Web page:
Let me go into more detail on some of the standouts for me. 1. Large-scale road and bridge repair, including upgrades to better withstanding severe weather events. The Biden Administration includes upgrading rail lines and airports in this effort, and offers also more funding for transit services and vehicles. The transit part is intriguing since there was a lot of money already put into transit to keep them afloat as people stayed in during the COVID World. 2. $174 billion is mentioned “to win the EV market.” It includes turning over a number of buses from diesel to electric, and electrifying Post Office vehicles, among other federal agencies. 3. Over $100 billion for drinking water initiatives, including removing all lead pipes and remediation of PFAS (which has been polluting increasing areas of Wisconsin). 4. Also around $100 billion each to expand broadband and upgrade electric grids and related power infrastructure. 5. Retrofitting and rehabilitating homes to allow for more affordable housing, and upgrades to public and private housing. It also includes fix-ups for ventilation and other infrastructure in K-12 schools, higher education, and child care centers. 6. Funds for Research and Development, including lab upgrades and a concentration on climate science. It also has elements of a Green New Deal for manufacturing, including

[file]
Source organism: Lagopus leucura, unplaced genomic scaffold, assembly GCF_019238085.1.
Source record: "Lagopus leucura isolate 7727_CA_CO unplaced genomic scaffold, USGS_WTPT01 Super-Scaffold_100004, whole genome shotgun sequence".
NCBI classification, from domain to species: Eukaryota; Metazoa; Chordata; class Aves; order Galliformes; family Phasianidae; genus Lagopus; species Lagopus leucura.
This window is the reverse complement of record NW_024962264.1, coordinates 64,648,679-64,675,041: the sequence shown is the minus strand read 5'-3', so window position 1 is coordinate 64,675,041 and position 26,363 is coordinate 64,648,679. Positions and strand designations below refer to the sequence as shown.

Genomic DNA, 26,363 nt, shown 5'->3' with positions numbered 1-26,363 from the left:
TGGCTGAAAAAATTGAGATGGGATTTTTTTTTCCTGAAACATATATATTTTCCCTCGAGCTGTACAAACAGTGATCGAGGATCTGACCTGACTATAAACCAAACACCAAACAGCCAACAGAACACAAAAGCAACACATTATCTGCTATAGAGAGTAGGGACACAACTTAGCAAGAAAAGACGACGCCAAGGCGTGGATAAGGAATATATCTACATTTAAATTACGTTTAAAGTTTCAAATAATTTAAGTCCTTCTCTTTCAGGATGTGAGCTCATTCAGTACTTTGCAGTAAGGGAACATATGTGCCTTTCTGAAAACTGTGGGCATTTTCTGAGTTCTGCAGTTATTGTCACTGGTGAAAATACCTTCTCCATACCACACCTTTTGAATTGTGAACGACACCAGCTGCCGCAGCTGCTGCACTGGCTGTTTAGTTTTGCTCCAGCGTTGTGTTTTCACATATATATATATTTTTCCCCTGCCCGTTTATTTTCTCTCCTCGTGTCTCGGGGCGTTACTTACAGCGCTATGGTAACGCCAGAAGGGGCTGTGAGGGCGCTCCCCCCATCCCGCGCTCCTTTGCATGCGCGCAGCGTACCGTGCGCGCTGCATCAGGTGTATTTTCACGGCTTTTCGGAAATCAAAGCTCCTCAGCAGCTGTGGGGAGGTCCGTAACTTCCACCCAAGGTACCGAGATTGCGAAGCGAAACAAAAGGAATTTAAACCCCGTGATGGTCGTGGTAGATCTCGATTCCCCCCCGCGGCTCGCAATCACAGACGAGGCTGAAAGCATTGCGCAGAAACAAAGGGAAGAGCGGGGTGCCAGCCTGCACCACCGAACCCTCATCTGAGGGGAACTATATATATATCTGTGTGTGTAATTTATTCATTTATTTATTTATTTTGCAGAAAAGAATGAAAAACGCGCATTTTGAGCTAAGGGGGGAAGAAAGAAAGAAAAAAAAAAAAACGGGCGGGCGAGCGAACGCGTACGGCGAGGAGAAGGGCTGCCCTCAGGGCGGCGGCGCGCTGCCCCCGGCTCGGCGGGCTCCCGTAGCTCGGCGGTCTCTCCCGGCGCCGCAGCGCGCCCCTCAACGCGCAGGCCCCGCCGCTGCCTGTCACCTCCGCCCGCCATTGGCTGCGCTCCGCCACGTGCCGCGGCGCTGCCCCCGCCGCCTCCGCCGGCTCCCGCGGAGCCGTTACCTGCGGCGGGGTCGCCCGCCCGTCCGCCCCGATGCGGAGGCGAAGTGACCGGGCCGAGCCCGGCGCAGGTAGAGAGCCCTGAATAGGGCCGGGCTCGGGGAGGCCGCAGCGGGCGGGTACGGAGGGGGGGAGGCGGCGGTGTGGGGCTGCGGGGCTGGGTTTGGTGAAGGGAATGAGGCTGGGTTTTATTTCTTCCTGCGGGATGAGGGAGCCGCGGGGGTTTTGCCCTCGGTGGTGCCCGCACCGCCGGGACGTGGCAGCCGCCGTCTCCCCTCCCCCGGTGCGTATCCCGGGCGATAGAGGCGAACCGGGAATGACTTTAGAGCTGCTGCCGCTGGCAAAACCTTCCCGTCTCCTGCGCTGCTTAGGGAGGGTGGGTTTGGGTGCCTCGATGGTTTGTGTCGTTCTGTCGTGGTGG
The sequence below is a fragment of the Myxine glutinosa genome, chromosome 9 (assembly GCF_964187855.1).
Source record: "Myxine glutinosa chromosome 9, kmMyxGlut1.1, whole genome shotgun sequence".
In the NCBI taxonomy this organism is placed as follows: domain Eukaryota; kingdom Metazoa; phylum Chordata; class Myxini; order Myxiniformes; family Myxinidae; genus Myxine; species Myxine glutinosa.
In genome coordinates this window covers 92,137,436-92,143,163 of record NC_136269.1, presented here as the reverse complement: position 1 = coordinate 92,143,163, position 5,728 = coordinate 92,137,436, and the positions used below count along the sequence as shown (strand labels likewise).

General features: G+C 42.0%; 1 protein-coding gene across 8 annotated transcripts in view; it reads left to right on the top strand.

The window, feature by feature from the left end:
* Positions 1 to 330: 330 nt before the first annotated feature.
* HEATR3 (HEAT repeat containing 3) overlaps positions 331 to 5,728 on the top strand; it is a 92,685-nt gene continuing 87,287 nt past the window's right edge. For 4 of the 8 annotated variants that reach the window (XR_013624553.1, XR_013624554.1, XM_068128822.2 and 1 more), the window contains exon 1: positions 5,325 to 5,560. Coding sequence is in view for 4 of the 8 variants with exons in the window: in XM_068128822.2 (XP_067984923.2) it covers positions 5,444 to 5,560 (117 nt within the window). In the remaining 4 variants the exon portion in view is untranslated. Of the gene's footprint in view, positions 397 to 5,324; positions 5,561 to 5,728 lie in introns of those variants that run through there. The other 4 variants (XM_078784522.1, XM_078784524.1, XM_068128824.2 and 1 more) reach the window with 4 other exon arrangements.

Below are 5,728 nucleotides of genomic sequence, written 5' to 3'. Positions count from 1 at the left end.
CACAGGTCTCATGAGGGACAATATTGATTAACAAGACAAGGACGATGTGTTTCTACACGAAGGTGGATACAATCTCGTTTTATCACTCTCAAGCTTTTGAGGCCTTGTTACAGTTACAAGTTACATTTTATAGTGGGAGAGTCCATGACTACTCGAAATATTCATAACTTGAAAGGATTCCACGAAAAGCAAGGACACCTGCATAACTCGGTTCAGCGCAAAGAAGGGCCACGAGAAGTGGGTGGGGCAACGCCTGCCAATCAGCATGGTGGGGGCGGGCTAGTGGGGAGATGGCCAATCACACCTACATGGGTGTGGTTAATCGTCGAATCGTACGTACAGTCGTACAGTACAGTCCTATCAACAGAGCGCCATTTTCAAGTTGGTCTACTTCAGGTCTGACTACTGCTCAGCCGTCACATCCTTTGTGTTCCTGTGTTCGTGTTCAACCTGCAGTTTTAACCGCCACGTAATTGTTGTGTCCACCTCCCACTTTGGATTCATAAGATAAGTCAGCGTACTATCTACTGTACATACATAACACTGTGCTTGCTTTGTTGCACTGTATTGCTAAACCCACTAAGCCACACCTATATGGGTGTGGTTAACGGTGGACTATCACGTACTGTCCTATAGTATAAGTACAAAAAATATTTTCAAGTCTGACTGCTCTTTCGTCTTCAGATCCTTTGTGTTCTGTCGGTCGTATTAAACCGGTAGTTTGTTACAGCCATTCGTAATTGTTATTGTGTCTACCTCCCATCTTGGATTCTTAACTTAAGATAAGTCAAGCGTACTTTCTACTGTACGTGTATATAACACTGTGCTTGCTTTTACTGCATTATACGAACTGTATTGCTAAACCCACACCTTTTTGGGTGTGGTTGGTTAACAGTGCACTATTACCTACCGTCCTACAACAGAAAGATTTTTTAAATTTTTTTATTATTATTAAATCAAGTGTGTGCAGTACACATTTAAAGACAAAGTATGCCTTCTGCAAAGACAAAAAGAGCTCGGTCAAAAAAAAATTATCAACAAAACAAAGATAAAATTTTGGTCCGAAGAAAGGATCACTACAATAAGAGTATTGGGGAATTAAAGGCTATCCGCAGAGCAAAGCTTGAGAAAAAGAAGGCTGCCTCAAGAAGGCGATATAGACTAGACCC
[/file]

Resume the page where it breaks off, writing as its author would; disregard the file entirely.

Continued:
By Bernard Schwartz and @djrothkopf: This isn't your ex-president's 'Infrastructure Week.' Biden plan is big, serious and paid for. https://t.co/NYzCLR5j1F via @usatoday @usatodayopinion— Jill Lawrence (@JillDLawrence) April 1, 2021